Alabama Council Newsletter

Washington, D.C., South Carolina (SC), Florida (FL), Virginia (VA), Michigan (MI), Alabama (AL), New Hampshire (NH)

Amidst a battle between federal and states' rights, Reverend Hughes discusses the arrival of the Commission on Civil Rights and its intended purpose in the state of Alabama.

Telegram from Linda Gortmaker to MLK

Wednesday, February 2, 1966
Illinois (IL), Chicago, IL

Linda Gortmaker requests an interview with Dr. King for the Proviso West Profile.

Letter from Jerome Davis to MLK

Sunday, May 29, 1966
Connecticut (CT), INDIA, New York, NY, VIETNAM

Jerome Davis invites Dr. King to receive the Gandhi Peace Award. The Gandhi Foundation wants to give Dr. King the award alongside U.S. Senator Fulbright.

Letter from James Allen to MLK

Wednesday, April 6, 1966
Chicago, IL, VIETNAM, Washington, D.C., UNITED STATES OF AMERICA

James Allen expresses his opinion of the United States' involvement in Vietnam.

War and Pacifism

New York (NY), New York, NY

Dr. King examines War and Pacifism. He determines that absolute pacifism is not acceptable, but neither is war. He cites several different philosophies of pacifism and nonviolence set forth by such figures as Nels Ferre, John H. Hallowell, A. J. Muste and Mahatma Gandhi.

God

Dr. King references the Old Testament book of Deuteronomy to illustrate God's perfection.

The Wind of Change is Blowing

Wednesday, June 27, 1962
South Africa, CANADA, Washington, D.C., Alabama (AL), London, England, GHANA, South Carolina (SC), Mississippi (MS), LIBERIA, ETHIOPIA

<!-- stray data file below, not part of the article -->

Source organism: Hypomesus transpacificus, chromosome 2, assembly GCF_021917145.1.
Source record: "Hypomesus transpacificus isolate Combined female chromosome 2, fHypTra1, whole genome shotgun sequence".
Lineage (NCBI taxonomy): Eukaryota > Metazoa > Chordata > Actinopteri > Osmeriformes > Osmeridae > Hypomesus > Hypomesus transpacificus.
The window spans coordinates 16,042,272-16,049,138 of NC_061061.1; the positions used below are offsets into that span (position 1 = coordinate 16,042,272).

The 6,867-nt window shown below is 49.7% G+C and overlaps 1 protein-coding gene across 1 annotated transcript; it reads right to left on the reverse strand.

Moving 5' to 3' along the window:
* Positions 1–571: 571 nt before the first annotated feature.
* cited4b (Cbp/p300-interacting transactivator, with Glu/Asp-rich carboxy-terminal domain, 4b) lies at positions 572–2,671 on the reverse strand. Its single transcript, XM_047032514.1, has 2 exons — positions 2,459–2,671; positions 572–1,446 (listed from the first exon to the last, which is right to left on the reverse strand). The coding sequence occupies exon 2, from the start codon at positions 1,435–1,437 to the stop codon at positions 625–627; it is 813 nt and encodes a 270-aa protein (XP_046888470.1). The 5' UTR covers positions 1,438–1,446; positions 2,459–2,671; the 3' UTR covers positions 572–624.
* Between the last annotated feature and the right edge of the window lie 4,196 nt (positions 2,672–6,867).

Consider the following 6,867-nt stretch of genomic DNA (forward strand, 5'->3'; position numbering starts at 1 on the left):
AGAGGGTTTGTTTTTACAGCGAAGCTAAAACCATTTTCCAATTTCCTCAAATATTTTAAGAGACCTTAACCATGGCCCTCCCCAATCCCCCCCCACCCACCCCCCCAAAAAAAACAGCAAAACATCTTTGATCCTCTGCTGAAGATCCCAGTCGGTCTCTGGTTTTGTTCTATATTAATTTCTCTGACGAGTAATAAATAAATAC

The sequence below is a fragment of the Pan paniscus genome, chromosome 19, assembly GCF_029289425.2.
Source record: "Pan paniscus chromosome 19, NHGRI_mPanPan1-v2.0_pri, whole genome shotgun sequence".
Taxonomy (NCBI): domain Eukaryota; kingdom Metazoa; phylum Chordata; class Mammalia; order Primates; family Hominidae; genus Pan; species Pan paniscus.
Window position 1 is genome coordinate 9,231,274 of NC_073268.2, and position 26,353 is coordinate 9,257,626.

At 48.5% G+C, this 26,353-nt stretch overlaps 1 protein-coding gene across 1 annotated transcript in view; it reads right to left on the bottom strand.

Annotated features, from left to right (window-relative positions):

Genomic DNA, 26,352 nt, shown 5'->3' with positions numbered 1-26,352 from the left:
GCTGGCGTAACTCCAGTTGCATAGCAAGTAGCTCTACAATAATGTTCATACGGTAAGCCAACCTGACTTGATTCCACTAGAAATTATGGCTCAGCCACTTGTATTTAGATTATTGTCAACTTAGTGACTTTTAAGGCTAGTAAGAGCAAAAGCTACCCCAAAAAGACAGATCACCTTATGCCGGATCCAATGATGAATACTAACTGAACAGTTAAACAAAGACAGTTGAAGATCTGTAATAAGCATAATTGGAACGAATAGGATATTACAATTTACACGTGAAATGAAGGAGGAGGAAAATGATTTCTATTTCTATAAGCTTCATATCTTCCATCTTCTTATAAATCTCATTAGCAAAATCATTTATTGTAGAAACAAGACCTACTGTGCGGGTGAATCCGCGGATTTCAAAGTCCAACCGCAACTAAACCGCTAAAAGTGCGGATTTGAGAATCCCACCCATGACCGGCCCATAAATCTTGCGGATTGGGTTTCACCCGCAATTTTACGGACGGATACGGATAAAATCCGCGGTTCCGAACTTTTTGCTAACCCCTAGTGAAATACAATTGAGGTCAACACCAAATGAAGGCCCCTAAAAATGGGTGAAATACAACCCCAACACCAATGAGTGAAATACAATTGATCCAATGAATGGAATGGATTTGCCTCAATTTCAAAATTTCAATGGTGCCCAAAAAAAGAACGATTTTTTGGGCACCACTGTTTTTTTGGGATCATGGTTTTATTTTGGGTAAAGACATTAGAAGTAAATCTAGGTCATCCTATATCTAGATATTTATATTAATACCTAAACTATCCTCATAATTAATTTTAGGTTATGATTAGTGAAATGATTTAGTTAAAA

Dr. King addresses the positive changes that have taken place across the world and how they should continue to occur until equality is reached.

Letter from Reverend V. W. Glanton to MLK

Monday, February 6, 1967
New York (NY)

Reverend V. W. Glanton encloses a financial contribution to the SCLC after receiving communications about voter registration initiatives in the South.

Letter from Clara Sturgas Johnson to MLK

Tuesday, December 19, 1961
Georgia (GA), Albany, GA

Clara Sturgas Johnson sends Dr. King a Christmas card with an enclosed article about the integration marches in Albany, Georgia.

SCLC Northern City Tour

Washington, D.C., Philadelphia, PA, Chicago, IL, Cleveland, OH, New York (NY), New Jersey (NJ)

SCLC provides an organizational manual that outlines details regarding their Northern city tour. They are traveling to cities in the northern United States in order to assess social conditions and build relationships amongst civil rights leadership. The manual also provides tour dates and suggestions for organizing the tour.

The Future of Integration

UNITED STATES OF AMERICA, EGYPT, SOUTH AFRICA

Dr. King discusses "The Future of Integration." King opens with background history of three distinct periods of race relations. The first period extends from 1619 to 1862, the era of slavery. The next period extends from 1863 to 1954 when blacks were emancipated, but still segregated. The third period started on May 17, 1954 when segregation was deemed unconstitutional and integration commenced. Furthermore, Dr. King explains the changes that occurred as a result of integration and how it will affect blacks and whites in the future.